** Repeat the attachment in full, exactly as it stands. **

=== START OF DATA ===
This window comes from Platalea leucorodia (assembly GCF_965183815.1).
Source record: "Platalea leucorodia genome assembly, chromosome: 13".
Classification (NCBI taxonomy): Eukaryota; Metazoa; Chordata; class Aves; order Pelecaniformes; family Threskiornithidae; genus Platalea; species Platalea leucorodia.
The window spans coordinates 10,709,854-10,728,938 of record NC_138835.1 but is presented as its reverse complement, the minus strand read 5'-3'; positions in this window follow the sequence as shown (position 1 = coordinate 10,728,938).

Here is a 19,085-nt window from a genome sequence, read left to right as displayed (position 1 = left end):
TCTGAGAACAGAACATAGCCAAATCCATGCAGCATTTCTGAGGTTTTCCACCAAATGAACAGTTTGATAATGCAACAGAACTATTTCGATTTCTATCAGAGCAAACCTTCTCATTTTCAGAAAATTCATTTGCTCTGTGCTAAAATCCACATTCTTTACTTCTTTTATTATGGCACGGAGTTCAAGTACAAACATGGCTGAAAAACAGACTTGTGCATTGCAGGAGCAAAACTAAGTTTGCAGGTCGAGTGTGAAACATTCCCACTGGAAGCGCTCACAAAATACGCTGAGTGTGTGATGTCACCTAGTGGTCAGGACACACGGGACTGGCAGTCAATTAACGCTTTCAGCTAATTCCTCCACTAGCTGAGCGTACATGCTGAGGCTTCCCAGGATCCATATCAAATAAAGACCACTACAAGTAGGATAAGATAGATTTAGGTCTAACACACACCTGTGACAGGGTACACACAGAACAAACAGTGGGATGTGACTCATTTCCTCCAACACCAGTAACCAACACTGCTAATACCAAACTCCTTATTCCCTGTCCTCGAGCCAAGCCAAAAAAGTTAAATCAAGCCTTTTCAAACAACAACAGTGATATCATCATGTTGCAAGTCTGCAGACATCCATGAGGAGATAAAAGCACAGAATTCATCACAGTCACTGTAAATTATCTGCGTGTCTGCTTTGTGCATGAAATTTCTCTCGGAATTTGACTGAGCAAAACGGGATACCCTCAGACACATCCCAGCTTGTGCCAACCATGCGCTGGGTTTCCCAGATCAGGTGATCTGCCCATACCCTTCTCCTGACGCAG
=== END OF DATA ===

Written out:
This window comes from Platalea leucorodia (assembly GCF_965183815.1).
Source record: "Platalea leucorodia genome assembly, chromosome: 13".
Classification (NCBI taxonomy): Eukaryota; Metazoa; Chordata; class Aves; order Pelecaniformes; family Threskiornithidae; genus Platalea; species Platalea leucorodia.
The window spans coordinates 10,709,854-10,728,938 of record NC_138835.1 but is presented as its reverse complement, the minus strand read 5'-3'; positions in this window follow the sequence as shown (position 1 = coordinate 10,728,938).

Here is a 19,085-nt window from a genome sequence, read left to right as displayed (position 1 = left end):
TCTGAGAACAGAACATAGCCAAATCCATGCAGCATTTCTGAGGTTTTCCACCAAATGAACAGTTTGATAATGCAACAGAACTATTTCGATTTCTATCAGAGCAAACCTTCTCATTTTCAGAAAATTCATTTGCTCTGTGCTAAAATCCACATTCTTTACTTCTTTTATTATGGCACGGAGTTCAAGTACAAACATGGCTGAAAAACAGACTTGTGCATTGCAGGAGCAAAACTAAGTTTGCAGGTCGAGTGTGAAACATTCCCACTGGAAGCGCTCACAAAATACGCTGAGTGTGTGATGTCACCTAGTGGTCAGGACACACGGGACTGGCAGTCAATTAACGCTTTCAGCTAATTCCTCCACTAGCTGAGCGTACATGCTGAGGCTTCCCAGGATCCATATCAAATAAAGACCACTACAAGTAGGATAAGATAGATTTAGGTCTAACACACACCTGTGACAGGGTACACACAGAACAAACAGTGGGATGTGACTCATTTCCTCCAACACCAGTAACCAACACTGCTAATACCAAACTCCTTATTCCCTGTCCTCGAGCCAAGCCAAAAAAGTTAAATCAAGCCTTTTCAAACAACAACAGTGATATCATCATGTTGCAAGTCTGCAGACATCCATGAGGAGATAAAAGCACAGAATTCATCACAGTCACTGTAAATTATCTGCGTGTCTGCTTTGTGCATGAAATTTCTCTCGGAATTTGACTGAGCAAAACGGGATACCCTCAGACACATCCCAGCTTGTGCCAACCATGCGCTGGGTTTCCCAGATCAGGTGATCTGCCCATACCCTTCTCCTGACGCAG